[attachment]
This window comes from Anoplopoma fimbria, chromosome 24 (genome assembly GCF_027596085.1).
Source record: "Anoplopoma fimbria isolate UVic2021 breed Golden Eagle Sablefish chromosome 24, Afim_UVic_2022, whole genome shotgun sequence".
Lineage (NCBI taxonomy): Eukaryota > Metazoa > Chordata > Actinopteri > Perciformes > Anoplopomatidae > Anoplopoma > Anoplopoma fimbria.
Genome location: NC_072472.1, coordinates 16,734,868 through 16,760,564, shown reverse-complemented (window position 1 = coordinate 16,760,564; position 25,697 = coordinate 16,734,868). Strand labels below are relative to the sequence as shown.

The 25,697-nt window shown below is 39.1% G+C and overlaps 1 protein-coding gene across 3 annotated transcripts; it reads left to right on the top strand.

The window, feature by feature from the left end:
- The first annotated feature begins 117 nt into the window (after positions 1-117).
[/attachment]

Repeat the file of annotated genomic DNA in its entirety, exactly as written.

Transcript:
This window comes from Anoplopoma fimbria, chromosome 24 (genome assembly GCF_027596085.1).
Source record: "Anoplopoma fimbria isolate UVic2021 breed Golden Eagle Sablefish chromosome 24, Afim_UVic_2022, whole genome shotgun sequence".
Lineage (NCBI taxonomy): Eukaryota > Metazoa > Chordata > Actinopteri > Perciformes > Anoplopomatidae > Anoplopoma > Anoplopoma fimbria.
Genome location: NC_072472.1, coordinates 16,734,868 through 16,760,564, shown reverse-complemented (window position 1 = coordinate 16,760,564; position 25,697 = coordinate 16,734,868). Strand labels below are relative to the sequence as shown.

The 25,697-nt window shown below is 39.1% G+C and overlaps 1 protein-coding gene across 3 annotated transcripts; it reads left to right on the top strand.

The window, feature by feature from the left end:
- The first annotated feature begins 117 nt into the window (after positions 1-117).